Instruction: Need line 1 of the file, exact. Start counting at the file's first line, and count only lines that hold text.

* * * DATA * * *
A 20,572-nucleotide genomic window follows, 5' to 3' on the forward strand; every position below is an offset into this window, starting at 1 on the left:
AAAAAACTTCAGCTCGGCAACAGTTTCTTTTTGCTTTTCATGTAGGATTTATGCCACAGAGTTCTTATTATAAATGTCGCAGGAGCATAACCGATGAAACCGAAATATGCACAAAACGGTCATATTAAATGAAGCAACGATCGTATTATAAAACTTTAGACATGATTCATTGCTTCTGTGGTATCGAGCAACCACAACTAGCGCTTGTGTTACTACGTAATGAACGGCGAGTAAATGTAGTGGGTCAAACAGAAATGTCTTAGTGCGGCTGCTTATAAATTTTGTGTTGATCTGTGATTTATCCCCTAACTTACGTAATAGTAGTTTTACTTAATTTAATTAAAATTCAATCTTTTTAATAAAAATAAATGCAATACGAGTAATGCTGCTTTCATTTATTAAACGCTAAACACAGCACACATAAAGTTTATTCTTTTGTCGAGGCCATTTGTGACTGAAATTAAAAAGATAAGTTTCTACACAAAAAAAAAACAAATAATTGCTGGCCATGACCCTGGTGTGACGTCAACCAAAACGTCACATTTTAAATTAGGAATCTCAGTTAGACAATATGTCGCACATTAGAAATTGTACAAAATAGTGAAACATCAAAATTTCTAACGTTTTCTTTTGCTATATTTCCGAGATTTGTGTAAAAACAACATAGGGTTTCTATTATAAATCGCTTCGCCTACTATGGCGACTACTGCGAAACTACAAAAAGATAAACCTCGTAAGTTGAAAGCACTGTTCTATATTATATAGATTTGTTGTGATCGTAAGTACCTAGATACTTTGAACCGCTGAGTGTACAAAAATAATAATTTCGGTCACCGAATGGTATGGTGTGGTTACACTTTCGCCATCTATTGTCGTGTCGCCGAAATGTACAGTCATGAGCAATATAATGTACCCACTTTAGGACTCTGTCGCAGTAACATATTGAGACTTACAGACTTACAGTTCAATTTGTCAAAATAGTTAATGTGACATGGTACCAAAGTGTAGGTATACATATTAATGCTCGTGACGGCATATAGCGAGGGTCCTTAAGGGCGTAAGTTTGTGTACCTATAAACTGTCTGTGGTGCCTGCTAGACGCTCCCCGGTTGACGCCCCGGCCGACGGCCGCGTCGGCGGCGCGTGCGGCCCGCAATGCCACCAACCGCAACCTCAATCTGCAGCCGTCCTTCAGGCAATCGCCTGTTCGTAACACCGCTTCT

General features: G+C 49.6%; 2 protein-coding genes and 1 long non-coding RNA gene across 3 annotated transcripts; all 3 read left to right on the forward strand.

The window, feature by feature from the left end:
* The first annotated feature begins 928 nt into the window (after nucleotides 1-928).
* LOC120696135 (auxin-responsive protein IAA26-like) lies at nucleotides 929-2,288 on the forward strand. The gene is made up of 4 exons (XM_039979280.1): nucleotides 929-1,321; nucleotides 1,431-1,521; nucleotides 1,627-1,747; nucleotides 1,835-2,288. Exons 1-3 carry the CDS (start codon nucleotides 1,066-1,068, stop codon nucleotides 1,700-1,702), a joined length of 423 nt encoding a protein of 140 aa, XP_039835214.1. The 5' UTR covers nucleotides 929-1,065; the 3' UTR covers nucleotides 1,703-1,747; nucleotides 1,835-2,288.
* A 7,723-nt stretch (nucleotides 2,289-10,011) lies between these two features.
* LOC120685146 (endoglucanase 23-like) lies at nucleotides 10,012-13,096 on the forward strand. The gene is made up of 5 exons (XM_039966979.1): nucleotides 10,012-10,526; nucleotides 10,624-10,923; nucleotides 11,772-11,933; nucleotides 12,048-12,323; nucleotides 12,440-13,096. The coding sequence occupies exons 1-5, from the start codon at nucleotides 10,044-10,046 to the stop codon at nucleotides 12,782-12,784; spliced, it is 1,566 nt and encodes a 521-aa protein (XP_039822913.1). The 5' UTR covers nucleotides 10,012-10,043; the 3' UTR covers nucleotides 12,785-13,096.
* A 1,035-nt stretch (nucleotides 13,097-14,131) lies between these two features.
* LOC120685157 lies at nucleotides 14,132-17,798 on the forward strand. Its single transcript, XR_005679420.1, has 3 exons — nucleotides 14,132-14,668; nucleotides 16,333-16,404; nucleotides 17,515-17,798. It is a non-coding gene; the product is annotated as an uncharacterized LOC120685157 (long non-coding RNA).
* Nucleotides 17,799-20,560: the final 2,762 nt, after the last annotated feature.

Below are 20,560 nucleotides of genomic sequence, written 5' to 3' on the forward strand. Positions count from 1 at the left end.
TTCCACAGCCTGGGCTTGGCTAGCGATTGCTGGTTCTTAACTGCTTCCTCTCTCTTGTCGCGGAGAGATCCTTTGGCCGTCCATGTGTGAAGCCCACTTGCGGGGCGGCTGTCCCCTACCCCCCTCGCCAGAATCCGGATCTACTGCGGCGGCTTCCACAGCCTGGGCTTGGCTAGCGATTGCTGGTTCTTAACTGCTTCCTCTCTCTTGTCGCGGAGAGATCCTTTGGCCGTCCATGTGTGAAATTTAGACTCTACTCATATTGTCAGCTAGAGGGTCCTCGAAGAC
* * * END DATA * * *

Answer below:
A 20,572-nucleotide genomic window follows, 5' to 3' on the forward strand; every position below is an offset into this window, starting at 1 on the left: